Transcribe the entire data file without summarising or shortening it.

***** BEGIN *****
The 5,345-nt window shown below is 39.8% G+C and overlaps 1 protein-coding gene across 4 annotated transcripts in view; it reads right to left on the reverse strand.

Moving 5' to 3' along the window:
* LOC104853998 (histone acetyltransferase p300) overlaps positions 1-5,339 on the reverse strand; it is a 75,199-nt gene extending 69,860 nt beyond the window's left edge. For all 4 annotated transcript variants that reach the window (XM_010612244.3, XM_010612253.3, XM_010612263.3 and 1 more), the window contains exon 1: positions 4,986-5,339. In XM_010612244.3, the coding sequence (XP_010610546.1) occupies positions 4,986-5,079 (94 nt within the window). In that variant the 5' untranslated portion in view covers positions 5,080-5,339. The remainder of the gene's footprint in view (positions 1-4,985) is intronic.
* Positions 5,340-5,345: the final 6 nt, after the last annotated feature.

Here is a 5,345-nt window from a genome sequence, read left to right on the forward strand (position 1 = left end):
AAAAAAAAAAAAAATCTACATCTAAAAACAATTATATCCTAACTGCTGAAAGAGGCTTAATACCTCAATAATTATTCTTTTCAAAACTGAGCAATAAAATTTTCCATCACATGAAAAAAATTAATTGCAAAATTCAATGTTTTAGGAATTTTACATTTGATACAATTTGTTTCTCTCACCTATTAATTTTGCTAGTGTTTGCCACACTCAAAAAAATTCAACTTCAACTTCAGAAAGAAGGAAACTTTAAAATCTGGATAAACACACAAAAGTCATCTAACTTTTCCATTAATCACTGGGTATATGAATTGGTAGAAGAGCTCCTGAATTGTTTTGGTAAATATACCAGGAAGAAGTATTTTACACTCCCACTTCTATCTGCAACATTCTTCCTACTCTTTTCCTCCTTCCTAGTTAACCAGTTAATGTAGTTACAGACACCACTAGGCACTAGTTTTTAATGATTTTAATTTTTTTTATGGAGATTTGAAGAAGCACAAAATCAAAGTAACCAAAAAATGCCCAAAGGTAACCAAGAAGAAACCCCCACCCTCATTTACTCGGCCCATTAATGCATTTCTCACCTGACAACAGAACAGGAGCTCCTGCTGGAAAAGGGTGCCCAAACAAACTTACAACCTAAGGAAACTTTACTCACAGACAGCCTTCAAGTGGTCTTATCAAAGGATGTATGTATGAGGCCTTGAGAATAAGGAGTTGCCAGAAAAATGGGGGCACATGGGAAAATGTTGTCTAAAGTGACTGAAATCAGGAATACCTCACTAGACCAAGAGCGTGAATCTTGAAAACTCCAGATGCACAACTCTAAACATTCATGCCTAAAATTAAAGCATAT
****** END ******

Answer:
The 5,345-nt window shown below is 39.8% G+C and overlaps 1 protein-coding gene across 4 annotated transcripts in view; it reads right to left on the reverse strand.

Moving 5' to 3' along the window:
* LOC104853998 (histone acetyltransferase p300) overlaps positions 1-5,339 on the reverse strand; it is a 75,199-nt gene extending 69,860 nt beyond the window's left edge. For all 4 annotated transcript variants that reach the window (XM_010612244.3, XM_010612253.3, XM_010612263.3 and 1 more), the window contains exon 1: positions 4,986-5,339. In XM_010612244.3, the coding sequence (XP_010610546.1) occupies positions 4,986-5,079 (94 nt within the window). In that variant the 5' untranslated portion in view covers positions 5,080-5,339. The remainder of the gene's footprint in view (positions 1-4,985) is intronic.
* Positions 5,340-5,345: the final 6 nt, after the last annotated feature.

Here is a 5,345-nt window from a genome sequence, read left to right on the forward strand (position 1 = left end):
AAAAAAAAAAAAAATCTACATCTAAAAACAATTATATCCTAACTGCTGAAAGAGGCTTAATACCTCAATAATTATTCTTTTCAAAACTGAGCAATAAAATTTTCCATCACATGAAAAAAATTAATTGCAAAATTCAATGTTTTAGGAATTTTACATTTGATACAATTTGTTTCTCTCACCTATTAATTTTGCTAGTGTTTGCCACACTCAAAAAAATTCAACTTCAACTTCAGAAAGAAGGAAACTTTAAAATCTGGATAAACACACAAAAGTCATCTAACTTTTCCATTAATCACTGGGTATATGAATTGGTAGAAGAGCTCCTGAATTGTTTTGGTAAATATACCAGGAAGAAGTATTTTACACTCCCACTTCTATCTGCAACATTCTTCCTACTCTTTTCCTCCTTCCTAGTTAACCAGTTAATGTAGTTACAGACACCACTAGGCACTAGTTTTTAATGATTTTAATTTTTTTTATGGAGATTTGAAGAAGCACAAAATCAAAGTAACCAAAAAATGCCCAAAGGTAACCAAGAAGAAACCCCCACCCTCATTTACTCGGCCCATTAATGCATTTCTCACCTGACAACAGAACAGGAGCTCCTGCTGGAAAAGGGTGCCCAAACAAACTTACAACCTAAGGAAACTTTACTCACAGACAGCCTTCAAGTGGTCTTATCAAAGGATGTATGTATGAGGCCTTGAGAATAAGGAGTTGCCAGAAAAATGGGGGCACATGGGAAAATGTTGTCTAAAGTGACTGAAATCAGGAATACCTCACTAGACCAAGAGCGTGAATCTTGAAAACTCCAGATGCACAACTCTAAACATTCATGCCTAAAATTAAAGCATAT